are medical devices. Like all medical devices, they provide certain
benefits, but also pose certain health risks. If you are considering
breast implant surgery, it is very important to understand the nature
and extent of these risks before you make a decision. The decision
to choose breast implant surgery can only be made by you in consultation
with your doctor.
An Overview of Potential Risks Related to
Research the risks
before deciding on breast implant surgery so that you can make an
are not considered to be lifetime devices. Whether implant surgery
is for the purpose of reconstruction or augmentation, you will likely
need additional surgeries and visits to your surgeon over time. At
some point, your implants will probably have to be removed, and you
will have to decide whether or not to replace them.
In addition, most
women with breast implants will experience complications of some kind.
These include rupture, pain, disfigurement, serious infections, and
a condition called capsular contracture. This is a tightening of the
scar tissue, or capsule, that the body forms around breast implants.
Before you decide
to go forward with breast implant surgery, you should also consider
of the changes to the shape of the breast after implantation are
of the implants may leave unacceptable dimpling, puckering, wrinkling,
or other cosmetic changes to the breast.
implants may affect your ability to produce milk for breast feeding.
implants make routine screening mammography more difficult.
implant surgery carries the same general risks as other surgical
procedures. Check with your doctor for more information about the
women believe breast implants cause systemic illnesses such as autoimmune
disease or connective tissue disease. To date, there is no definite
proof that this is the case.
The History of the Breast Implant Controversy
Starting in the
1960s, silicone gel-filled and saline-filled breast implants were
sold in Canada for both augmentation and reconstruction purposes.
The first breast implants all had smooth surfaces and relatively thick
A great number
of changes have been made since the introduction of breast implants
in 1962. Over the years manufacturers have altered the shell strength
and composition, provided barrier layers to limit gel leakage, modified
valves used in saline implants and changed the thickness of the silicone
gel used. These changes have been made with an aim to improve the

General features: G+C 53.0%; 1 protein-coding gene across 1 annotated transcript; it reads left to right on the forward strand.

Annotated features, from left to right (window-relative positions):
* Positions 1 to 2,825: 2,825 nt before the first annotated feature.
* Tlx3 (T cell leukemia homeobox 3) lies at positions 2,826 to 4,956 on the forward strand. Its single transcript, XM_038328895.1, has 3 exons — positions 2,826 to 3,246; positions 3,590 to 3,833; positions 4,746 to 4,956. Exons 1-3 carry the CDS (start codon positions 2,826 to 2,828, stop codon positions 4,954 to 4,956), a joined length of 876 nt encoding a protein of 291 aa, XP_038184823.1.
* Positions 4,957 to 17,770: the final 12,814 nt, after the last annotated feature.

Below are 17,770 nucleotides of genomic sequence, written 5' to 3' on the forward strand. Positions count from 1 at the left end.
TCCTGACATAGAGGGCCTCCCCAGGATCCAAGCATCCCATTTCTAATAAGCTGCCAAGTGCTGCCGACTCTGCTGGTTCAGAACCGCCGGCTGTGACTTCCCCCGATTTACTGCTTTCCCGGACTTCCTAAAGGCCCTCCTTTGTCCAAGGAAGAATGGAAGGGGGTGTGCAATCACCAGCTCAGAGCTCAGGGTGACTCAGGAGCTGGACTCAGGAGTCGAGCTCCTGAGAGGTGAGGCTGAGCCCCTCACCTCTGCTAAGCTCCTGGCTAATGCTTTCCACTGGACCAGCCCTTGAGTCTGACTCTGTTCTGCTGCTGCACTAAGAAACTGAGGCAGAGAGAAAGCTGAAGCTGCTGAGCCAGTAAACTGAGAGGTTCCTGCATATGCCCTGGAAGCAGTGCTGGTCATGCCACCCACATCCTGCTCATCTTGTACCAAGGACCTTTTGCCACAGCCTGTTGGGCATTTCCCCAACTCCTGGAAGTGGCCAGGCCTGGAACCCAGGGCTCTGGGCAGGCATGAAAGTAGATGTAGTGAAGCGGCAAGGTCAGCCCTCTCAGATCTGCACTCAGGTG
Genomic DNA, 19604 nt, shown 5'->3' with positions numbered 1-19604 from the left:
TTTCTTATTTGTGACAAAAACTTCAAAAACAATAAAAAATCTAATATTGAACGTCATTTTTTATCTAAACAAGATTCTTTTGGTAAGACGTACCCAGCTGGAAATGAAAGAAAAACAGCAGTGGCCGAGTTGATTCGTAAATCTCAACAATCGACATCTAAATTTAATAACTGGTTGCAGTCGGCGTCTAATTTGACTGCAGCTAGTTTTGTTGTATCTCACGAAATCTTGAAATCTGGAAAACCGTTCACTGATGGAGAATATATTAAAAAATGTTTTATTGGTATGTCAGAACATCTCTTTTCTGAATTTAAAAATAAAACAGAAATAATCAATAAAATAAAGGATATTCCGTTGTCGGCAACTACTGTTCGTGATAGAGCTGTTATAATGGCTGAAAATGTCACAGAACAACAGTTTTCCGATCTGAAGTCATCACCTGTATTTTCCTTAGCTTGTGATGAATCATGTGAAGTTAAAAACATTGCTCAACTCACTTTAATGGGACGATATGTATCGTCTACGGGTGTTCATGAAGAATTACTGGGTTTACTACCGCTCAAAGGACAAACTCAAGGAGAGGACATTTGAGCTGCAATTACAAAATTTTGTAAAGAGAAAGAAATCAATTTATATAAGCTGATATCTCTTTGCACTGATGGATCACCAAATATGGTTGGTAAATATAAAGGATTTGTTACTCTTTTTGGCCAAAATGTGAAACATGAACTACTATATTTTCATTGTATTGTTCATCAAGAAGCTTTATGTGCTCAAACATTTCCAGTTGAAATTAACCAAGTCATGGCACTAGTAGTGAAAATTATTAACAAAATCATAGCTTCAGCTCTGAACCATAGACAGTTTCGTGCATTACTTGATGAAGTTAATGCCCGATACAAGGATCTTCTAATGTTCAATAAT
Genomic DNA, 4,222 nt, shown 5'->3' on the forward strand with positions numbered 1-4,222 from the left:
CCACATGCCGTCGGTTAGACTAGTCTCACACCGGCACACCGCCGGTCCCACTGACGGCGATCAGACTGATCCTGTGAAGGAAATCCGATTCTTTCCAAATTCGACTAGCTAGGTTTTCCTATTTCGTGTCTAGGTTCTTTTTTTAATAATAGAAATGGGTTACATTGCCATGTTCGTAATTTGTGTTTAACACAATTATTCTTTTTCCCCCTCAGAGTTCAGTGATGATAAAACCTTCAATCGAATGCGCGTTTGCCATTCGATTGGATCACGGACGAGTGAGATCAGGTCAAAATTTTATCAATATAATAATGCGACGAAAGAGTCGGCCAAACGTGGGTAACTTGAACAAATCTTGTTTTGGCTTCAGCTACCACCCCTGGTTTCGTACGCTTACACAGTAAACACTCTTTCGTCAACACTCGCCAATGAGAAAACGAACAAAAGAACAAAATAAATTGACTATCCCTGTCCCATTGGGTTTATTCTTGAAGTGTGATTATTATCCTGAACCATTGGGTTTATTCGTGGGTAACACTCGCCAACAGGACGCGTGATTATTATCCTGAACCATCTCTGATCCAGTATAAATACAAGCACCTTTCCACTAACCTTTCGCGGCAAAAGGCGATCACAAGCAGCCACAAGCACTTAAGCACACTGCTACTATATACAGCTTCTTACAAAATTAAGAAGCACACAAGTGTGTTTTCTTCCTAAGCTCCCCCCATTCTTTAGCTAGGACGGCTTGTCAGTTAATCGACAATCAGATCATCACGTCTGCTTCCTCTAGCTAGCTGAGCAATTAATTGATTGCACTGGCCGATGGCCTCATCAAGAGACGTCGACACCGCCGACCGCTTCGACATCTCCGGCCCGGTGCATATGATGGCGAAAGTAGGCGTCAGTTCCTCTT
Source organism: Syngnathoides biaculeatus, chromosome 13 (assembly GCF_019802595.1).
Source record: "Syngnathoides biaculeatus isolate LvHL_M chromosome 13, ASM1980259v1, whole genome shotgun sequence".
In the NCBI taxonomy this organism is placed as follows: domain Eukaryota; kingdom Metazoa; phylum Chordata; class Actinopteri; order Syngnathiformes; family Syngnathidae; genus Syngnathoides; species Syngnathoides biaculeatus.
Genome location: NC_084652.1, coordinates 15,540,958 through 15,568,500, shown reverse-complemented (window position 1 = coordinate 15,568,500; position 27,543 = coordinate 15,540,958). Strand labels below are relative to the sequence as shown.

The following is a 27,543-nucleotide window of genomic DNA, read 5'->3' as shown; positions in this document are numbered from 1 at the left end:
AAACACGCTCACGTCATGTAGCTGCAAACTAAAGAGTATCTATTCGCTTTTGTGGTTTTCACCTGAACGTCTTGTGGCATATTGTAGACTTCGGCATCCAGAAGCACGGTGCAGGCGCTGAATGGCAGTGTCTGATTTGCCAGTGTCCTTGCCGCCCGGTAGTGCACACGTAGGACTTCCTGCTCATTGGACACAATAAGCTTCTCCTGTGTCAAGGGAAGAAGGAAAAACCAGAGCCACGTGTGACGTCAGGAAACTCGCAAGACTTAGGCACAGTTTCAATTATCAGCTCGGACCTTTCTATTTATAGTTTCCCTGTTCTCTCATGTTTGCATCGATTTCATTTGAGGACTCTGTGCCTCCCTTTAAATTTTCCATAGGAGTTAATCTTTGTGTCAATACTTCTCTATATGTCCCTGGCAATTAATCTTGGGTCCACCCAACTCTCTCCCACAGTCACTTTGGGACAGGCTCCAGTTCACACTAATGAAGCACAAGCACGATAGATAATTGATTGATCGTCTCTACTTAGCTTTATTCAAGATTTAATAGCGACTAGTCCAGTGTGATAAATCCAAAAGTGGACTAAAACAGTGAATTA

safety and clinical performance of these devices.
In the past, scientific
literature raised a number of concerns regarding possible systemic
illnesses that might be associated with silicone gel-filled breast
implants. On January 6, 1992, Health Canada asked manufacturers to
stop the sale of these implants in Canada until further studies could
be done. A similar decision was made in the United States, and silicone
gel-filled breast implants were removed from general sale. Since then,
a number of large studies and reviews have concluded that this was
not the case. To date, there is no definite answer to this issue.
The studies do, however, point out the need for women to understand
the potential risks involved with breast implants. They also indicate
a need for further studies to address other risks.
The Current Situation
Today, only saline-filled
breast implants, with smooth or textured surfaces, are available for
open sale in Canada. At this time, no manufacturer is licensed to
sell silicone gel-filled breast implants in Canada. Doctors who wish
to obtain silicone gel-filled implants for their patients on a case-by-case
basis may apply in writing to Health Canada's Medical Devices Bureau.
Each application is evaluated by Bureau staff before access is granted.
Minimizing Your Risks
Before you decide
to have breast implant surgery, you must consider all of the risks,
and weigh them against the potential benefits. When you finish your
research, give yourself a "cooling off" period of several weeks before
you commit to surgery. You and your surgeon should both sign the "informed
consent" form, and you should keep a copy for your records. All breast
implants sold in Canada contain a patient labelling insert, which
identifies all potential risks related to breast implant surgery.
You should take the time to read it carefully before making a decision.